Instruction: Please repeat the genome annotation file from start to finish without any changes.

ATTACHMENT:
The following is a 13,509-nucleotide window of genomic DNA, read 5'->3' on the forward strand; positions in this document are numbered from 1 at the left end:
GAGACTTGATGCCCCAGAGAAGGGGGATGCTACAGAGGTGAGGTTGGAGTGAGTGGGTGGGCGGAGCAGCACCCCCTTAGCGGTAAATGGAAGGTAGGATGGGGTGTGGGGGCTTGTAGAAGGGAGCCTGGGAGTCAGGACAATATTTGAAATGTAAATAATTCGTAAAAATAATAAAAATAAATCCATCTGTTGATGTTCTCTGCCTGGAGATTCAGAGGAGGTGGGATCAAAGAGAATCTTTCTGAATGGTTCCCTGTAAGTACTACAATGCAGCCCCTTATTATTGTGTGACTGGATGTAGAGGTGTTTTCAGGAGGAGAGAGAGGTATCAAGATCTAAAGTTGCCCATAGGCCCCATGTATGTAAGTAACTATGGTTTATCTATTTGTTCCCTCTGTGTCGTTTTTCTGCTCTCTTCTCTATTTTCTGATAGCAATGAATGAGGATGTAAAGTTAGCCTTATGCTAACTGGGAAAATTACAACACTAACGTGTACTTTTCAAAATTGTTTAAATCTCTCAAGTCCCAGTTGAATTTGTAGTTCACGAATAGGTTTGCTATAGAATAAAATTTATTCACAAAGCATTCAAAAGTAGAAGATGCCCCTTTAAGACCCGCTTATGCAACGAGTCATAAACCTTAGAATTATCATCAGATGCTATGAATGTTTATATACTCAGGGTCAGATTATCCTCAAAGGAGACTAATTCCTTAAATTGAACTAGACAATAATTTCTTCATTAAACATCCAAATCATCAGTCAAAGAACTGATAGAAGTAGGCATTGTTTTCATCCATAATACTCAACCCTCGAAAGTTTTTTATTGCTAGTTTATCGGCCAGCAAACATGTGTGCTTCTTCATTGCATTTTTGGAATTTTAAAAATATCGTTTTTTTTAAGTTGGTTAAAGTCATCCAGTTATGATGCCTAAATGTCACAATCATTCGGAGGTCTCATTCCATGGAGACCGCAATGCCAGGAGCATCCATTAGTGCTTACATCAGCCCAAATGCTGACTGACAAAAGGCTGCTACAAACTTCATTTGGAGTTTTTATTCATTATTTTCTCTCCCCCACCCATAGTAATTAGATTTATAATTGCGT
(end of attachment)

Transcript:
The following is a 13,509-nucleotide window of genomic DNA, read 5'->3' on the forward strand; positions in this document are numbered from 1 at the left end:
GAGACTTGATGCCCCAGAGAAGGGGGATGCTACAGAGGTGAGGTTGGAGTGAGTGGGTGGGCGGAGCAGCACCCCCTTAGCGGTAAATGGAAGGTAGGATGGGGTGTGGGGGCTTGTAGAAGGGAGCCTGGGAGTCAGGACAATATTTGAAATGTAAATAATTCGTAAAAATAATAAAAATAAATCCATCTGTTGATGTTCTCTGCCTGGAGATTCAGAGGAGGTGGGATCAAAGAGAATCTTTCTGAATGGTTCCCTGTAAGTACTACAATGCAGCCCCTTATTATTGTGTGACTGGATGTAGAGGTGTTTTCAGGAGGAGAGAGAGGTATCAAGATCTAAAGTTGCCCATAGGCCCCATGTATGTAAGTAACTATGGTTTATCTATTTGTTCCCTCTGTGTCGTTTTTCTGCTCTCTTCTCTATTTTCTGATAGCAATGAATGAGGATGTAAAGTTAGCCTTATGCTAACTGGGAAAATTACAACACTAACGTGTACTTTTCAAAATTGTTTAAATCTCTCAAGTCCCAGTTGAATTTGTAGTTCACGAATAGGTTTGCTATAGAATAAAATTTATTCACAAAGCATTCAAAAGTAGAAGATGCCCCTTTAAGACCCGCTTATGCAACGAGTCATAAACCTTAGAATTATCATCAGATGCTATGAATGTTTATATACTCAGGGTCAGATTATCCTCAAAGGAGACTAATTCCTTAAATTGAACTAGACAATAATTTCTTCATTAAACATCCAAATCATCAGTCAAAGAACTGATAGAAGTAGGCATTGTTTTCATCCATAATACTCAACCCTCGAAAGTTTTTTATTGCTAGTTTATCGGCCAGCAAACATGTGTGCTTCTTCATTGCATTTTTGGAATTTTAAAAATATCGTTTTTTTTAAGTTGGTTAAAGTCATCCAGTTATGATGCCTAAATGTCACAATCATTCGGAGGTCTCATTCCATGGAGACCGCAATGCCAGGAGCATCCATTAGTGCTTACATCAGCCCAAATGCTGACTGACAAAAGGCTGCTACAAACTTCATTTGGAGTTTTTATTCATTATTTTCTCTCCCCCACCCATAGTAATTAGATTTATAATTGCGT